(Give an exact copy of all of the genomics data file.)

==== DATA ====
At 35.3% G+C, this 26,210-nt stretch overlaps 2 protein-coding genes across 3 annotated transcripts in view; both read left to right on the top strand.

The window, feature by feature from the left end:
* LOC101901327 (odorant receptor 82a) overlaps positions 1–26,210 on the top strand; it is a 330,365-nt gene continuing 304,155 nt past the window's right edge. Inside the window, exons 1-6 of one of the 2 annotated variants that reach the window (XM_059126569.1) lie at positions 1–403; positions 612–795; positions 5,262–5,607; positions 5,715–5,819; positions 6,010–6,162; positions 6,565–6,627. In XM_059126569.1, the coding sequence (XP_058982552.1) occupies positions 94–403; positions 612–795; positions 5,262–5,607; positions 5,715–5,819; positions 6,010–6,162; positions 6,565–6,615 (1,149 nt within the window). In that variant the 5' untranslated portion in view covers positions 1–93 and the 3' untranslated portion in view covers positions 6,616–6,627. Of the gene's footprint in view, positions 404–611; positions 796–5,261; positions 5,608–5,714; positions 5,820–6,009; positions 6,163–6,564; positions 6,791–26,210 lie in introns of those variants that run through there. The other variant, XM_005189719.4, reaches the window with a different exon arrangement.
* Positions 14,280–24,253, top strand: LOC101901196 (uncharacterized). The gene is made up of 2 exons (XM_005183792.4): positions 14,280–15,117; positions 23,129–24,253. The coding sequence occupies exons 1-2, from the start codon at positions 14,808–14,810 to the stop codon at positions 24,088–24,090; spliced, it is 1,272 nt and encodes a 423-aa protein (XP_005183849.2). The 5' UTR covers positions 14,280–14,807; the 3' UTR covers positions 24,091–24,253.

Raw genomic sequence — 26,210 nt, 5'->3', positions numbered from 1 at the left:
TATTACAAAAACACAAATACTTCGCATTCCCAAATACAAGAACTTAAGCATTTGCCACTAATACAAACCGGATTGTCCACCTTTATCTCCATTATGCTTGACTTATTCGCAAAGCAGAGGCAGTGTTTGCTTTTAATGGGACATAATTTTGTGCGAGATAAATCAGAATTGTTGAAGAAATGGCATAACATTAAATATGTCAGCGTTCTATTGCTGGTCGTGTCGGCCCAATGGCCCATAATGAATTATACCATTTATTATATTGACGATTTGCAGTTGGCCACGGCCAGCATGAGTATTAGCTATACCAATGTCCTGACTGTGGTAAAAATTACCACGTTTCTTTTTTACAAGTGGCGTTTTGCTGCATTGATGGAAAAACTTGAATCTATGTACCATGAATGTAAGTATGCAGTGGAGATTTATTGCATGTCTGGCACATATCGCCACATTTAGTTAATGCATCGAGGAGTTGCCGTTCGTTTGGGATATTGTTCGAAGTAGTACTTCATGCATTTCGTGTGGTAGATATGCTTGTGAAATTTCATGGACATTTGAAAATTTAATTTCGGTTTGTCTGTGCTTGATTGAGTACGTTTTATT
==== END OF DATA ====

At 35.3% G+C, this 26,210-nt stretch overlaps 2 protein-coding genes across 3 annotated transcripts in view; both read left to right on the top strand.

The window, feature by feature from the left end:
* LOC101901327 (odorant receptor 82a) overlaps positions 1–26,210 on the top strand; it is a 330,365-nt gene continuing 304,155 nt past the window's right edge. Inside the window, exons 1-6 of one of the 2 annotated variants that reach the window (XM_059126569.1) lie at positions 1–403; positions 612–795; positions 5,262–5,607; positions 5,715–5,819; positions 6,010–6,162; positions 6,565–6,627. In XM_059126569.1, the coding sequence (XP_058982552.1) occupies positions 94–403; positions 612–795; positions 5,262–5,607; positions 5,715–5,819; positions 6,010–6,162; positions 6,565–6,615 (1,149 nt within the window). In that variant the 5' untranslated portion in view covers positions 1–93 and the 3' untranslated portion in view covers positions 6,616–6,627. Of the gene's footprint in view, positions 404–611; positions 796–5,261; positions 5,608–5,714; positions 5,820–6,009; positions 6,163–6,564; positions 6,791–26,210 lie in introns of those variants that run through there. The other variant, XM_005189719.4, reaches the window with a different exon arrangement.
* Positions 14,280–24,253, top strand: LOC101901196 (uncharacterized). The gene is made up of 2 exons (XM_005183792.4): positions 14,280–15,117; positions 23,129–24,253. The coding sequence occupies exons 1-2, from the start codon at positions 14,808–14,810 to the stop codon at positions 24,088–24,090; spliced, it is 1,272 nt and encodes a 423-aa protein (XP_005183849.2). The 5' UTR covers positions 14,280–14,807; the 3' UTR covers positions 24,091–24,253.

Raw genomic sequence — 26,210 nt, 5'->3', positions numbered from 1 at the left:
TATTACAAAAACACAAATACTTCGCATTCCCAAATACAAGAACTTAAGCATTTGCCACTAATACAAACCGGATTGTCCACCTTTATCTCCATTATGCTTGACTTATTCGCAAAGCAGAGGCAGTGTTTGCTTTTAATGGGACATAATTTTGTGCGAGATAAATCAGAATTGTTGAAGAAATGGCATAACATTAAATATGTCAGCGTTCTATTGCTGGTCGTGTCGGCCCAATGGCCCATAATGAATTATACCATTTATTATATTGACGATTTGCAGTTGGCCACGGCCAGCATGAGTATTAGCTATACCAATGTCCTGACTGTGGTAAAAATTACCACGTTTCTTTTTTACAAGTGGCGTTTTGCTGCATTGATGGAAAAACTTGAATCTATGTACCATGAATGTAAGTATGCAGTGGAGATTTATTGCATGTCTGGCACATATCGCCACATTTAGTTAATGCATCGAGGAGTTGCCGTTCGTTTGGGATATTGTTCGAAGTAGTACTTCATGCATTTCGTGTGGTAGATATGCTTGTGAAATTTCATGGACATTTGAAAATTTAATTTCGGTTTGTCTGTGCTTGATTGAGTACGTTTTATT